People have been using sailboats for over five thousand years, but this wind powered vessel has been thrown aside as steamboats and powerboats take the stage. Many people see the sailboat as slow, boring, and rather nauseating, not to mention unnecessarily hard to use. I myself used to refer to sailing as “Pure boredom, with moments of sheer terror.”
But since then I have grown to appreciate the relaxing sway of the boat, the way it gives you time to enjoy the scenery, and the real ease with which a sailboat can be handled. Dad and I drove out to Colorado not long ago and got our beautiful Com-pac 16, Sparrow. She’s amazing, and makes me feel even more that we need to share the beauty of sailing with the unaware world!
Let’s start with the invention of the sailboat in 3000 B.C. This whole thing was started by the Mesopotamians, making an easy way to get to the middle of lakes for fishing. As they had been using rowboats prior, they could not get out too far from shore. Their early boats were propelled by square sails, allowing them to catch a lot of wind. Because of these sails, however, they had to sail in the direction that the wind was blowing. They had to row to go another direction, or else anchor and wait for the wind to change. Another problem was that the wind would blow them around, off their course. But whatever the issues, the invention of the sailboat revolutionized transport in Mesopotamia.
By 1 A.D., the sailboat had spread throughout the world. Different peoples had their own ways of doing things; their own successes and their own failures. All the way out in China, the problem of getting blown around was solved. The Vikings are often given credit for the invention of the keel, but in truth it was the Chinese, with their Junk boats.
A Junk boat is a Chinese sailboat that looks, save its square (Gaff) sails, no different than any other. There is a huge difference, however, hidden in the hull. Not unlike the modern-day keel, the first Junk keels were rather narrow, long strips several feet deep that stretched all the way across the hull. This prevented the wind from blowing the boat off course, and it made sailing much more easy.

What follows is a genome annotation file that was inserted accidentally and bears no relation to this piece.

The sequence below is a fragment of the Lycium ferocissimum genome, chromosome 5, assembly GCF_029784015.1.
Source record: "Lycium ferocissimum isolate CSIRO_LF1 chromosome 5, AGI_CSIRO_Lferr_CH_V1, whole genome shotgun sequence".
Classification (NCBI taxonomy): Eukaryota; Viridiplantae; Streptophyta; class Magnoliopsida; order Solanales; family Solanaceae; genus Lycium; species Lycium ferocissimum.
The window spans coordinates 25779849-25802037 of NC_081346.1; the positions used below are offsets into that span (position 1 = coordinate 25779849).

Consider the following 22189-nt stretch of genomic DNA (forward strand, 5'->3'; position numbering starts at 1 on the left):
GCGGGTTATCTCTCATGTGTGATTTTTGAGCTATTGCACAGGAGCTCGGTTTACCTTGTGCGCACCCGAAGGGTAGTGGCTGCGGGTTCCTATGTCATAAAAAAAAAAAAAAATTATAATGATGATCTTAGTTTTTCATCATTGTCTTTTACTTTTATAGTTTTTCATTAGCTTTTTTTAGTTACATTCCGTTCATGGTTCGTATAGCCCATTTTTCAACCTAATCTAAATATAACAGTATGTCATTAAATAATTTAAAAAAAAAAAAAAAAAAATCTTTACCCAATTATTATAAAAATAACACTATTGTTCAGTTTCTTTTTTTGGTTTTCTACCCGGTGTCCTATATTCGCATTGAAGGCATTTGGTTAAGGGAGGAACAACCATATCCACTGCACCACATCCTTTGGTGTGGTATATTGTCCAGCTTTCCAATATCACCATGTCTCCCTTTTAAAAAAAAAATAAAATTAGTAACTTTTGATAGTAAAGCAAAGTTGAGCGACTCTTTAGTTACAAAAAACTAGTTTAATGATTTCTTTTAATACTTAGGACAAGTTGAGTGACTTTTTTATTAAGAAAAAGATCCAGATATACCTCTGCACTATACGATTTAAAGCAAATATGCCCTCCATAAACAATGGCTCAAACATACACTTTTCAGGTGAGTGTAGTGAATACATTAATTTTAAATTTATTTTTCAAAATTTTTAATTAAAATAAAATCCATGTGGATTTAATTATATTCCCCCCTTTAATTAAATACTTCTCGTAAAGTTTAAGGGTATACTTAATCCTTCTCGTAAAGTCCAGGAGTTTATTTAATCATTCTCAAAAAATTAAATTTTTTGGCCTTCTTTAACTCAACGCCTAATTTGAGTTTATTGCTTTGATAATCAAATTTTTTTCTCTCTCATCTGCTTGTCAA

In 700, the Vikings made their famous keels. They weren’t the first to the invention, but they did make their own innovation in the way of sailing. Their sail was more rounded, and they could go in more general directions with ease.
At the same time the Arabs were working on their sail. They came up with the one most commonly used today: the triangular sail called a lateen. It wasn’t nearly as hard to use as the square sails, and they could go to 70° toward the wind. They used their sailboats mainly for trade.
The keel and lateen weren’t united until the 1800’s, making the ultimate combination, the modern sailboat. Now sailors could go 45° toward the wind (the keel helped in that area too), and they didn’t get blown off course. Sailboats were solving tons of travel problems. Crossing land by covered wagon was exhausting, hard, and slow. You had to feed your mules or horses, and stop to let them rest. But in a boat, across oceans, your sails can carry you day and night. All you’re feeding them on is wind, which isn’t hard to come by. The sailboat was, and is, the ultimate traveling device.
This brings us right up to this year, 2015, when Dad and I got a sailboat. Her name is Sparrow, and she is beautiful. She’s a tiny 16-footer, with an 8-foot beam. Her corners are rounded with brass, and the portholes shine with the same stuff. She’s just perfect. Some of you, of course, will still choose to believe that there are many ways of moving about the globe that are better. So for you I admit that a sailboat isn’t totally flawless. It has one slight problem: Good luck skiing.